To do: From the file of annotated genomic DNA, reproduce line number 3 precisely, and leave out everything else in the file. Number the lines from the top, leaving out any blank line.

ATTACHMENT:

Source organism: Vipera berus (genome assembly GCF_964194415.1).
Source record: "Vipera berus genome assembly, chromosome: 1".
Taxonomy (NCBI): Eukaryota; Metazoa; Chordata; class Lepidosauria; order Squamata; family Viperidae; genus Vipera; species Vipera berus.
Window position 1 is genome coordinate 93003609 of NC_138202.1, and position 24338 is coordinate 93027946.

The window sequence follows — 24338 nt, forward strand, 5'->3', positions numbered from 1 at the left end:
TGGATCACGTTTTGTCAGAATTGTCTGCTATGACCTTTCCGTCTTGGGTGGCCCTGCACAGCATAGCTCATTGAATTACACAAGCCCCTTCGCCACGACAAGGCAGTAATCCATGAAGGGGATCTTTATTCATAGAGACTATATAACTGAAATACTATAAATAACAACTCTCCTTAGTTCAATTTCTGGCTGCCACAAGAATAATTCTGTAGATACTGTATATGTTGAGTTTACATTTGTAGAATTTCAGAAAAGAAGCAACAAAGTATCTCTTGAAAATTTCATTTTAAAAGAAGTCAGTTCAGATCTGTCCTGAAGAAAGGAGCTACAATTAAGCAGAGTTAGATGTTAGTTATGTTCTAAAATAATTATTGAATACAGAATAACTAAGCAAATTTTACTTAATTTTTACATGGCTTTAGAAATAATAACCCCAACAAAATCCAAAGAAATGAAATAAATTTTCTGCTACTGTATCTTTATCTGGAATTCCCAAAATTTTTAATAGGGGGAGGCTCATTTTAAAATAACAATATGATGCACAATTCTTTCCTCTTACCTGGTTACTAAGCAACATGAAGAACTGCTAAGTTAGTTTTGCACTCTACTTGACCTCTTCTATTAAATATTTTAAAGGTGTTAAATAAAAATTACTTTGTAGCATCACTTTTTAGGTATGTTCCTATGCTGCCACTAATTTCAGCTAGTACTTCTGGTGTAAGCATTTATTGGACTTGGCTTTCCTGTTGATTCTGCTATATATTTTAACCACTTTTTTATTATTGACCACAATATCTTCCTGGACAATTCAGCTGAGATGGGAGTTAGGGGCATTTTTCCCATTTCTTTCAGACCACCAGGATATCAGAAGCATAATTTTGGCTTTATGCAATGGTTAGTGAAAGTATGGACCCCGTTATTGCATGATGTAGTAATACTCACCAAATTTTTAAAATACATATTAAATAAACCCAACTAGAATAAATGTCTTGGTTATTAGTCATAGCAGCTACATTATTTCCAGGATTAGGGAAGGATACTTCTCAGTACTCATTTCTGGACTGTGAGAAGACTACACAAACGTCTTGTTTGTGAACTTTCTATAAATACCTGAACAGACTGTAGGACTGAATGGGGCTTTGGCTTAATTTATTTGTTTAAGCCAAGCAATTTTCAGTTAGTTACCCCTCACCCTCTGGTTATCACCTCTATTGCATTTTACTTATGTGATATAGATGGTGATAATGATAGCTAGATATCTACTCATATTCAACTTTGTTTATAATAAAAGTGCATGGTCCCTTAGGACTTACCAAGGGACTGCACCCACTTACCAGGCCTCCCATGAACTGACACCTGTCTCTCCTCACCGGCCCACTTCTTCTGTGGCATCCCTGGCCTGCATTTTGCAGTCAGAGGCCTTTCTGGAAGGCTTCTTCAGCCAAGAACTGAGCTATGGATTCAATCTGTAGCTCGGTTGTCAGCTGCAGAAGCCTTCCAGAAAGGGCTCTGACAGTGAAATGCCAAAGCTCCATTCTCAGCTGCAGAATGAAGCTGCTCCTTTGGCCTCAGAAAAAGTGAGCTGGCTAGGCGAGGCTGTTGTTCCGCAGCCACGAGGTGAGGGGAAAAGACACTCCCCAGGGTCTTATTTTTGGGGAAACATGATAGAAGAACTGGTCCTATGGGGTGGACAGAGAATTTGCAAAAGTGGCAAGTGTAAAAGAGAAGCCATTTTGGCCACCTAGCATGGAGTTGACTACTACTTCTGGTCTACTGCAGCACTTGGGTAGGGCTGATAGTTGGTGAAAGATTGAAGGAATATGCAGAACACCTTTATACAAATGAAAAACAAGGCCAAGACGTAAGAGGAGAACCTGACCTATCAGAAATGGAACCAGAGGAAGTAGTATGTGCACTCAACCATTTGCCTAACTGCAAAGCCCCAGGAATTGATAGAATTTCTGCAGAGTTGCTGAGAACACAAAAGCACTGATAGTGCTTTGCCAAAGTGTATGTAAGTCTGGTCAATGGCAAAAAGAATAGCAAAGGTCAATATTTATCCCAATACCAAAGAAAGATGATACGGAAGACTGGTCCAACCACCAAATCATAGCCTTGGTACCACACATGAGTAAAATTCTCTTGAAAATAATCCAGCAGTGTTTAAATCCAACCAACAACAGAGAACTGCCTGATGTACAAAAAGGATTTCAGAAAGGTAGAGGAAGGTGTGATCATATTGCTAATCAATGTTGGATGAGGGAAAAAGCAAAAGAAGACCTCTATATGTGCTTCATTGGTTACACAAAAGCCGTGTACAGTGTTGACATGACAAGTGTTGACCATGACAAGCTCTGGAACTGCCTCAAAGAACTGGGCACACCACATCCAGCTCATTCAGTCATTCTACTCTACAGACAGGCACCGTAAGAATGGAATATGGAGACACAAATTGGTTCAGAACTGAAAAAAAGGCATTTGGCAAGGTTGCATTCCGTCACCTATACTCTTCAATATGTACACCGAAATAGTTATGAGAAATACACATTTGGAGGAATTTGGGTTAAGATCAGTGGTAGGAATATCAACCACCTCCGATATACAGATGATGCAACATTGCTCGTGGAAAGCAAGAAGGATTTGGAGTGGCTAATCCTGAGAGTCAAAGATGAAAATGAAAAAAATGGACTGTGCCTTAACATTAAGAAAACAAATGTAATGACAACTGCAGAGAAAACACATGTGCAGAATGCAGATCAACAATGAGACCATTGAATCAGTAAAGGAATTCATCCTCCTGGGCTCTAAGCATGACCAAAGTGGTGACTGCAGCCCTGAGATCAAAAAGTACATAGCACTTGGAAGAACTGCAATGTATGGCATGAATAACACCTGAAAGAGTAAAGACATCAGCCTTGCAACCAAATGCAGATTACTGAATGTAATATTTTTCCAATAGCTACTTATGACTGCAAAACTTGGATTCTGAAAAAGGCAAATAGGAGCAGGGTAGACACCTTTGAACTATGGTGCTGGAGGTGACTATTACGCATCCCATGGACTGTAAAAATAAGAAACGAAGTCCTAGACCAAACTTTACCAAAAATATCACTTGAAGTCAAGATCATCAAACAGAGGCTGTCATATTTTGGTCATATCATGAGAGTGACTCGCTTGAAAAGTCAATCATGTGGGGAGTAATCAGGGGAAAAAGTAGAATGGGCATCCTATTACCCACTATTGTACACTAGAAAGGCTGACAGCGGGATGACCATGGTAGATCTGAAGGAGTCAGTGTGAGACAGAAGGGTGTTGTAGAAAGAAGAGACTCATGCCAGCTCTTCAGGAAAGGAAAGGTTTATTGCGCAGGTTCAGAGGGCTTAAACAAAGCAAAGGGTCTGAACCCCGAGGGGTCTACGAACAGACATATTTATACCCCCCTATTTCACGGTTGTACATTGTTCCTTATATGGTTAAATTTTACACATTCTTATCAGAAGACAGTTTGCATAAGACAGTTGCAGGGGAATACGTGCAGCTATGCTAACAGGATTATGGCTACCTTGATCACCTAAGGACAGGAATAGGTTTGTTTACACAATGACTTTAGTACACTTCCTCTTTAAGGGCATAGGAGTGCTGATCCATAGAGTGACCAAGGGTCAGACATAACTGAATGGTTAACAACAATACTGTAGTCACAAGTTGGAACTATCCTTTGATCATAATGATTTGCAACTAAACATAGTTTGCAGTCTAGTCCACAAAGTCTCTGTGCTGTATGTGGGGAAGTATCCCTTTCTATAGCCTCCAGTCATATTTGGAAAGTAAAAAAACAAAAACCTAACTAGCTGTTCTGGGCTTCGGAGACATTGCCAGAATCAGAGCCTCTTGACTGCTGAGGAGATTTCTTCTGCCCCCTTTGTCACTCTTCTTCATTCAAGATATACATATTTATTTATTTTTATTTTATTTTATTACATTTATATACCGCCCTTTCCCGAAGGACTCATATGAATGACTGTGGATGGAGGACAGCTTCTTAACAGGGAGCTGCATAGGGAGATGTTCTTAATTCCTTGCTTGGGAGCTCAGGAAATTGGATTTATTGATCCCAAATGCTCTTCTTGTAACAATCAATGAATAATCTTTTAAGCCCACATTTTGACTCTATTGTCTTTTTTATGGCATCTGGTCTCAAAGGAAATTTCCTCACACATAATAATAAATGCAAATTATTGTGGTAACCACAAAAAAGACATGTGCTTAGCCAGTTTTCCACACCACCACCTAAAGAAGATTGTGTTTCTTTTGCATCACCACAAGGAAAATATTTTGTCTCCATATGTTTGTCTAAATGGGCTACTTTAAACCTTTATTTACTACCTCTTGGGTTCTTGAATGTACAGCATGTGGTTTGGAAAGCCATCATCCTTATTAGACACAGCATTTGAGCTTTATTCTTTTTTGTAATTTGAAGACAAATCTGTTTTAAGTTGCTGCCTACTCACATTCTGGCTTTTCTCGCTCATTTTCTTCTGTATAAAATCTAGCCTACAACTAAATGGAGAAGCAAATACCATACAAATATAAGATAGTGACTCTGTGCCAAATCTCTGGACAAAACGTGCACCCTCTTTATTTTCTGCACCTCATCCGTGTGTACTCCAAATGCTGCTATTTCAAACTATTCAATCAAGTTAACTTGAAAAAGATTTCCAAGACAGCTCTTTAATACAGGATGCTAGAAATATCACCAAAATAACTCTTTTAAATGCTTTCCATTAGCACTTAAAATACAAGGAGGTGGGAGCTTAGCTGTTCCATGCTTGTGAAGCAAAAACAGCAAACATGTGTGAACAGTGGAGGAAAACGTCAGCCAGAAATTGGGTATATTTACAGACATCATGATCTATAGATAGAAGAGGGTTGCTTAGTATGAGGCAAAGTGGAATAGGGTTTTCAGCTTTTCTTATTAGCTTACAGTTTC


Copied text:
Taxonomy (NCBI): Eukaryota; Metazoa; Chordata; class Lepidosauria; order Squamata; family Viperidae; genus Vipera; species Vipera berus.